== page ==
Hind Limb Diseases
- Hip Dysplasia (Total Hip Replacement)
- CCL tear (TPLO surgery)
- Patella luxation (MPL surgery)
- Angular limb deformity (Corrective Osteotomy)
- Fracture of Pelvis
- Fracture of Femur
- Fracture of Tibia
- Fracture of ankle and smaller bones (Tarsal Arthrodesis)
- Arthroscopy of knee joint
- Stem Cell Therapy
Fore Limb Diseases
Carpal Hyperextension is a joint related condition that involves the supportive ligaments, or soft tissue in the wrist of the dog or cat. There are three main causes of this wrist malfunction.
Development: In cases where ligaments don’t grow to full strength while the pet is maturing into adulthood, both limbs will likely demonstrate the same severity of malfunction.
Typically an impact to the front limbs, a fall, stumble, or jumping from tall heights can cause injury leading to carpal hyperextension.
Degeneration: Signs usually develop in older animals and can appear very gradually. Sometimes both front limbs are affected and other times it’s just one limb. Normal wear and tear can result in weaker ligaments and cartilage surfaces in all major joints, which in turn can lead to the hyperextension.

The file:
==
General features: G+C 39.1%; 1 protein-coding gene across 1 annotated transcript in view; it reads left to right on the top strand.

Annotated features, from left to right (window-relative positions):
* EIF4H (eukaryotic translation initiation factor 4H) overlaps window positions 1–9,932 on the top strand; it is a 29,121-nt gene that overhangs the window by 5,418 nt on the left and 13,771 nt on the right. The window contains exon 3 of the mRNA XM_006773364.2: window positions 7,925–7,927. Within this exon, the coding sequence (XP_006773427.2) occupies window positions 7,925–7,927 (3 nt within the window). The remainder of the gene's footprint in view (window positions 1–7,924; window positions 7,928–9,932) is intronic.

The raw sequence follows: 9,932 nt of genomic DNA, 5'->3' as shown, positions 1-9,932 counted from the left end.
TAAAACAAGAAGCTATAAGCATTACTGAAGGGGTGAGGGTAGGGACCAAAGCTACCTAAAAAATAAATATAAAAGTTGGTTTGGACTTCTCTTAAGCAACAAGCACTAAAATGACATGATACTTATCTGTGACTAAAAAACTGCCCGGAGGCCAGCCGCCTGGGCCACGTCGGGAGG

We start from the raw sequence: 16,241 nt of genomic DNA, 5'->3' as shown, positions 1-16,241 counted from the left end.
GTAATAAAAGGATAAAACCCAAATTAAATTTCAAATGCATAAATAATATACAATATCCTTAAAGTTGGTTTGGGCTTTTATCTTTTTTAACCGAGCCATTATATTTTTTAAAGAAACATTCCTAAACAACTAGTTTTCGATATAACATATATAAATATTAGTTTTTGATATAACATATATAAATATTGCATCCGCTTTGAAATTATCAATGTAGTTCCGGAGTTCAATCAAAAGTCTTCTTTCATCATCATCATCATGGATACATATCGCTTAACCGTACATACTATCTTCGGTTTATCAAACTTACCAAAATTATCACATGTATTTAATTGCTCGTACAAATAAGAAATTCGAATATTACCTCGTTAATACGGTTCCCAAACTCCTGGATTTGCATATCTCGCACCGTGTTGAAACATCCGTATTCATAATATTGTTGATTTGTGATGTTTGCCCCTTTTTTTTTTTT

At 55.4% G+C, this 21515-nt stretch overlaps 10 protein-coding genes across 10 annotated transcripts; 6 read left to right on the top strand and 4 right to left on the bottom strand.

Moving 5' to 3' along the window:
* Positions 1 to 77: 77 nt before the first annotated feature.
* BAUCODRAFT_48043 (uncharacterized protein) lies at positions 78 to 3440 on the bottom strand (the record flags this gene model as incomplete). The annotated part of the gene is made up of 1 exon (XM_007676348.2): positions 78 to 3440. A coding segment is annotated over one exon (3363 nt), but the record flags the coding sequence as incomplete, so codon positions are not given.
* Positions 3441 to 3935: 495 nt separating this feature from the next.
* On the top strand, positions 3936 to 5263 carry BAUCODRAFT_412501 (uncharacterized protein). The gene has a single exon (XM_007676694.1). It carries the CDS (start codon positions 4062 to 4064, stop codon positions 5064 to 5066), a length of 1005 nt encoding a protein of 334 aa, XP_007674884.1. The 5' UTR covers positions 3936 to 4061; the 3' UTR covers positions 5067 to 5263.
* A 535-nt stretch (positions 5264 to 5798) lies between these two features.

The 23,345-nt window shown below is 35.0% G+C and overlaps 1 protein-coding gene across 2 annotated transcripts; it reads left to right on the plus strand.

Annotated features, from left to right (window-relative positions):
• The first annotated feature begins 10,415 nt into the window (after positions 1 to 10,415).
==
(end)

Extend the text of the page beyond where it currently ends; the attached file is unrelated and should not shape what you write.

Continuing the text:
Diagnosis will involve multiple approaches. In general, carpal hyperextension can be characterized by the observation of the pet’s gait in the front limbs. Often the paw appears collapsed at the wrist and the posture can resemble a duck’s foot. In the most severe cases, there is a right angle formed by the front leg and paw compared to the upright stance in the normal cat and dog limb. Since this injury involves the soft tissue around the joint, it is not easily identified using only radiographic imaging. You, your family veterinarian, and Dr. Jha will discuss utilizing computed tomography (CT) or magnetic resonance imaging (MRI) to analyze the injured area from a 3D image.
The best treatment is fusion of the carpus. This surgery involves placing a steel locking plate in the forelimb spanning the wrist joint, radius and the metacarpal bone. Typical rehabilitation period is 12 weeks. Most of the time, the patients go home with a bivalve cast bandage needing frequent (weekly or biweekly) changes. Prognosis is good and patients return to normal activity even with a fused carpus or wrist joint.